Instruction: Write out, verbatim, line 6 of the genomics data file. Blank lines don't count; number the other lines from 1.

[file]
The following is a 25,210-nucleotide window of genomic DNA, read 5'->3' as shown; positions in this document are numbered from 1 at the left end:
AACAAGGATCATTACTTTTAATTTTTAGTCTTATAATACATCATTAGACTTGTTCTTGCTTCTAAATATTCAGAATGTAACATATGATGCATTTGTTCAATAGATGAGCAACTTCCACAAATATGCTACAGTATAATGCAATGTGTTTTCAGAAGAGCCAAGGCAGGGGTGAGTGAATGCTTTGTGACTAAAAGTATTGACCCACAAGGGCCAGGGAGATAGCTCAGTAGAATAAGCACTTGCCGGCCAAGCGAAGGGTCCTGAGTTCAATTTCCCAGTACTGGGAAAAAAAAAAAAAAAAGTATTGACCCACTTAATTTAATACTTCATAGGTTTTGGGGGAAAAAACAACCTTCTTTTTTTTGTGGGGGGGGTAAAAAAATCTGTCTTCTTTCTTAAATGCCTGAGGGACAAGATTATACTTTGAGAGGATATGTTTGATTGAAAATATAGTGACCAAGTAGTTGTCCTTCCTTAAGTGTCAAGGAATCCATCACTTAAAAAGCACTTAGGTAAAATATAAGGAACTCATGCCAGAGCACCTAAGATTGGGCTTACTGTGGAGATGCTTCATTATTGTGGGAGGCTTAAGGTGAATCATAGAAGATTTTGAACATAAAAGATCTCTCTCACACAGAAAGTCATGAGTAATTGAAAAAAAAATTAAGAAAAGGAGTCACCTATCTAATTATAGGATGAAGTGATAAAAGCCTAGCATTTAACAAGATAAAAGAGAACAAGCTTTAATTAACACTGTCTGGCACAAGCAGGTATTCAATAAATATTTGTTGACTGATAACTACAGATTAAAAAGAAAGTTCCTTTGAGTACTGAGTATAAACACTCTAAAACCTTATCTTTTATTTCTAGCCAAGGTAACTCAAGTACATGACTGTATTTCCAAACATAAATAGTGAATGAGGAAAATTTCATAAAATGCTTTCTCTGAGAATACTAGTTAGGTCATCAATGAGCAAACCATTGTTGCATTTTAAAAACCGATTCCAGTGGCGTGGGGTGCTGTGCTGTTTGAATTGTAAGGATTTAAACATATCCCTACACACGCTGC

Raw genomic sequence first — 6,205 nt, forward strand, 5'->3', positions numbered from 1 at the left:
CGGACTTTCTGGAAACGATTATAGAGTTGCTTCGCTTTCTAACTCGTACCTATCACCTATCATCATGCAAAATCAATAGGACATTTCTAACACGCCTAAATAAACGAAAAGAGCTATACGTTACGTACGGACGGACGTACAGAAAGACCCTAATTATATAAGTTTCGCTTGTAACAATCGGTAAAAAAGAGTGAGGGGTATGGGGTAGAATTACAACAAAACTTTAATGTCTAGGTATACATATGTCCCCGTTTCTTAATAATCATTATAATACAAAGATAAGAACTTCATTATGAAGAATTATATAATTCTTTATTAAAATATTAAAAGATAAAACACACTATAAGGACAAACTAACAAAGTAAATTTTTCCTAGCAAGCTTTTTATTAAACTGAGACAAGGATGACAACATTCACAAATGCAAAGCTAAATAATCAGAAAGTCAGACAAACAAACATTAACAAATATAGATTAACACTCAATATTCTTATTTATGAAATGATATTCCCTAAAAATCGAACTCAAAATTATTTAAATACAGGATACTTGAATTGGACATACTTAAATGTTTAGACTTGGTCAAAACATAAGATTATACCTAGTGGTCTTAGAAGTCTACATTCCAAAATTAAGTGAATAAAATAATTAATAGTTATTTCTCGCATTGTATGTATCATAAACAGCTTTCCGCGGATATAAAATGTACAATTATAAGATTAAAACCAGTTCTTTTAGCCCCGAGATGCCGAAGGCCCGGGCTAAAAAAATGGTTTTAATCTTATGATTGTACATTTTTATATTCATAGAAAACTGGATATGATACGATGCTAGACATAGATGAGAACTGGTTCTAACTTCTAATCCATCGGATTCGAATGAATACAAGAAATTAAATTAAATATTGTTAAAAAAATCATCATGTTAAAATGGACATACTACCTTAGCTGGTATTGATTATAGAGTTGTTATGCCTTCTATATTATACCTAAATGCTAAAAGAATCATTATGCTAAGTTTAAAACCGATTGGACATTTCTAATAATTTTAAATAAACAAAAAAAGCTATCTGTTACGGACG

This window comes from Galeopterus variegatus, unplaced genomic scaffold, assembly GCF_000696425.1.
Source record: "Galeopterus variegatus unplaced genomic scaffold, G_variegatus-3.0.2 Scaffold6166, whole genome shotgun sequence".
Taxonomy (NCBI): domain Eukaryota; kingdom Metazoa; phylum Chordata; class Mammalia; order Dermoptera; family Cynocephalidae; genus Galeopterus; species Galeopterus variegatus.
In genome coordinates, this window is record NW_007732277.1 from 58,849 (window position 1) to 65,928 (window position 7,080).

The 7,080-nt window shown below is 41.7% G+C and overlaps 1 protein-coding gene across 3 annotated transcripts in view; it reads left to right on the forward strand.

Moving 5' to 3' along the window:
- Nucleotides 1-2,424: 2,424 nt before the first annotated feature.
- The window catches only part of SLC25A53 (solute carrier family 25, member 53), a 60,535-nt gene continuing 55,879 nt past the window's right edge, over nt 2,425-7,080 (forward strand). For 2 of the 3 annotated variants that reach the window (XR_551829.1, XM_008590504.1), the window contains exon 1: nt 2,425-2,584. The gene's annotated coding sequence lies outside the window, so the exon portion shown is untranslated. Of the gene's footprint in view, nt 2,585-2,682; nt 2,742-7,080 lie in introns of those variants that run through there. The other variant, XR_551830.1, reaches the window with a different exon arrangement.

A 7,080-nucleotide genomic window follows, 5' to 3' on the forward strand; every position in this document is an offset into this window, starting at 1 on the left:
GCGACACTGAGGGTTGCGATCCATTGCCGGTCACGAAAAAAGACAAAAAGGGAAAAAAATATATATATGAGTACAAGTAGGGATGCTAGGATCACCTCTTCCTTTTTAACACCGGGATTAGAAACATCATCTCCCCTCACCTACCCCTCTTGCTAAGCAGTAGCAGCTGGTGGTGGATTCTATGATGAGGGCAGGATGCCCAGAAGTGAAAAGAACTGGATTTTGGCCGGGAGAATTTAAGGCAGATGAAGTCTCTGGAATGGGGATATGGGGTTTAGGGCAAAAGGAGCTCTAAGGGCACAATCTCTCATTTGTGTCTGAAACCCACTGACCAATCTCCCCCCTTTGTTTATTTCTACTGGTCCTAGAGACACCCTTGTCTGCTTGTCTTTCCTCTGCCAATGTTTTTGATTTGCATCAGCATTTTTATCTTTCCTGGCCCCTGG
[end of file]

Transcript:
Source record: "Galeopterus variegatus unplaced genomic scaffold, G_variegatus-3.0.2 Scaffold6166, whole genome shotgun sequence".